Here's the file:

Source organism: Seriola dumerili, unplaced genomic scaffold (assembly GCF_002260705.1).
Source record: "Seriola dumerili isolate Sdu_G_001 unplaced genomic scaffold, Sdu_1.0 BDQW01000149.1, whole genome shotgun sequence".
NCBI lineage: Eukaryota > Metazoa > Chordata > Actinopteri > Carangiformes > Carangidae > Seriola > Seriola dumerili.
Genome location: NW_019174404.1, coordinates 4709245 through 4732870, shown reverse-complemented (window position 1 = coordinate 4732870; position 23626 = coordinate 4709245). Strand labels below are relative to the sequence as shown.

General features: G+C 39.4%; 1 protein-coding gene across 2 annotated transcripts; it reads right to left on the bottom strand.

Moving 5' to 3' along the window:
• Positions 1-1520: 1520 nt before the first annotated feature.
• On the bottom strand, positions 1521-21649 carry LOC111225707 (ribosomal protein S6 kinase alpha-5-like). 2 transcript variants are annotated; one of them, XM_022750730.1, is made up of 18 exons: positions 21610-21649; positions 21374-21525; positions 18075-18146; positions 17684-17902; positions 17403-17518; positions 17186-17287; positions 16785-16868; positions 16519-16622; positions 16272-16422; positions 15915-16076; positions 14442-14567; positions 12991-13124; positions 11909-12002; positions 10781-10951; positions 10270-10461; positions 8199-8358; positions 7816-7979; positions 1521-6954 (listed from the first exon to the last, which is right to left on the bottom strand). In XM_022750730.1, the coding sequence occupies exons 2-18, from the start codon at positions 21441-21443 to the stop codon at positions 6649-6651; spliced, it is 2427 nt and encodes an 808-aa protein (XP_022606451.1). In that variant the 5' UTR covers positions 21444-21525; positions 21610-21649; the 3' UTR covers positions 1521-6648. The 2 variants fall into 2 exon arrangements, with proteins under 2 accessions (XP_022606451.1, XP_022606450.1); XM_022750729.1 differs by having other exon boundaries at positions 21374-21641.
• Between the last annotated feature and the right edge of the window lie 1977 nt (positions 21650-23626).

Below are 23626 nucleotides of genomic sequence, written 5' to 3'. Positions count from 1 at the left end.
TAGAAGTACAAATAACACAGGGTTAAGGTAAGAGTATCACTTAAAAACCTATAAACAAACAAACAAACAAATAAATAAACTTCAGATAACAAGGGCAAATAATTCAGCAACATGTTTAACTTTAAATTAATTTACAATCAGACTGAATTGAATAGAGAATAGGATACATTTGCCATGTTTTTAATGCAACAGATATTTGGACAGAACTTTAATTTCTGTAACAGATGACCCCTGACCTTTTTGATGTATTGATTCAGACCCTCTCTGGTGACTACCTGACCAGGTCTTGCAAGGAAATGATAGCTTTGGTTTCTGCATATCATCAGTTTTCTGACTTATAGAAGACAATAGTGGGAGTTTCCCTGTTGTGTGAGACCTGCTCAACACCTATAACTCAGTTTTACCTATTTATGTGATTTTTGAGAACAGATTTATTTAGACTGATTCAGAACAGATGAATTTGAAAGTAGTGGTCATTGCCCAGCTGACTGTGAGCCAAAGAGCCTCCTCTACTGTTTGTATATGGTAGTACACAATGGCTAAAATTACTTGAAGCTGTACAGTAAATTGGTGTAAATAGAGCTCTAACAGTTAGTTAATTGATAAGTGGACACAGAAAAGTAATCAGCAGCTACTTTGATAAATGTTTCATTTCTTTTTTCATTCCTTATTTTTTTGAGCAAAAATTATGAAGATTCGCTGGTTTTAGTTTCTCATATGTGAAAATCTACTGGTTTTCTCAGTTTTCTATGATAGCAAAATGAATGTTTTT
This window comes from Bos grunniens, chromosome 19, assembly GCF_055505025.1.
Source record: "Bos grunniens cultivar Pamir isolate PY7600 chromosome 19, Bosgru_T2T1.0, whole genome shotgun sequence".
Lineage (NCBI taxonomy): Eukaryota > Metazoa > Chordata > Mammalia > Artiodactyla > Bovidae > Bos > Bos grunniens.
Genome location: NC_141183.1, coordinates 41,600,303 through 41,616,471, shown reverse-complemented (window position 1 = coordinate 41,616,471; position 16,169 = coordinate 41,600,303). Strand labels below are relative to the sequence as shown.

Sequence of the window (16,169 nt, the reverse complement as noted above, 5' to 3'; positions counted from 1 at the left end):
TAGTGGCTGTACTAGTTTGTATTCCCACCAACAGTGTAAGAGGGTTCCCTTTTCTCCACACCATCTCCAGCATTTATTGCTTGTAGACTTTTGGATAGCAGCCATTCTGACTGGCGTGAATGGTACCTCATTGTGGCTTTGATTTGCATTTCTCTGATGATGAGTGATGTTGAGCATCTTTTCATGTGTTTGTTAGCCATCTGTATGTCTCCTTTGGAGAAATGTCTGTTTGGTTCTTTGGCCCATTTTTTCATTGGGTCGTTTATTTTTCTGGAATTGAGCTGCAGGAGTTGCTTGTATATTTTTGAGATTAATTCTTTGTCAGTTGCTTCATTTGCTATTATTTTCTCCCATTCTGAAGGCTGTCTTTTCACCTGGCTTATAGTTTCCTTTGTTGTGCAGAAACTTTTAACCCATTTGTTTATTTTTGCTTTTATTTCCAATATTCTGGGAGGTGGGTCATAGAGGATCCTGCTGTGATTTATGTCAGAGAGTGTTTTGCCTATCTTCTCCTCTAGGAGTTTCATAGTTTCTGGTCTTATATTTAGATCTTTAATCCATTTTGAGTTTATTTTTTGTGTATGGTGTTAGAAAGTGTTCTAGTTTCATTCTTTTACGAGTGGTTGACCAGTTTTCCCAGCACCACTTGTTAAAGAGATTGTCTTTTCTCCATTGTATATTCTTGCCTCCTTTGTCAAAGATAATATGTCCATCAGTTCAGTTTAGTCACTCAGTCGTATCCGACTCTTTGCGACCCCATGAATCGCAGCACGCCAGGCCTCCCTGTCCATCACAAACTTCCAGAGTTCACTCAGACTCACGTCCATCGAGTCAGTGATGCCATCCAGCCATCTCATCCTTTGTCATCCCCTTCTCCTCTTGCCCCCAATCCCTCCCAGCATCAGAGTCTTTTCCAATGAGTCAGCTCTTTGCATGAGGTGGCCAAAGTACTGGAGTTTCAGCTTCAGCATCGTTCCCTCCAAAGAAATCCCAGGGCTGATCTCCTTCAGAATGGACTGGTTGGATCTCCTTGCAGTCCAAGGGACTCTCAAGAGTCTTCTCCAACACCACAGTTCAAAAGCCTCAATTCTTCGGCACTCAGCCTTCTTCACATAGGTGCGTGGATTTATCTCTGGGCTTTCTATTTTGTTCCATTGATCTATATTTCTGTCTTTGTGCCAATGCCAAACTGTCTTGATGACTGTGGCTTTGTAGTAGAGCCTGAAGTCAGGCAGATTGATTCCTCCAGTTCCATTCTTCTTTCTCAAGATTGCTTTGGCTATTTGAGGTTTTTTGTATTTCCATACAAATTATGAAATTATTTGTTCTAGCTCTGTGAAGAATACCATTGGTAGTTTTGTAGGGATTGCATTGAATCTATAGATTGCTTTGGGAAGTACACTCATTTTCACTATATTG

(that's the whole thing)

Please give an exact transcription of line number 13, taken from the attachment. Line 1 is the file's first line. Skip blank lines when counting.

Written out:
Source record: "Bos grunniens cultivar Pamir isolate PY7600 chromosome 19, Bosgru_T2T1.0, whole genome shotgun sequence".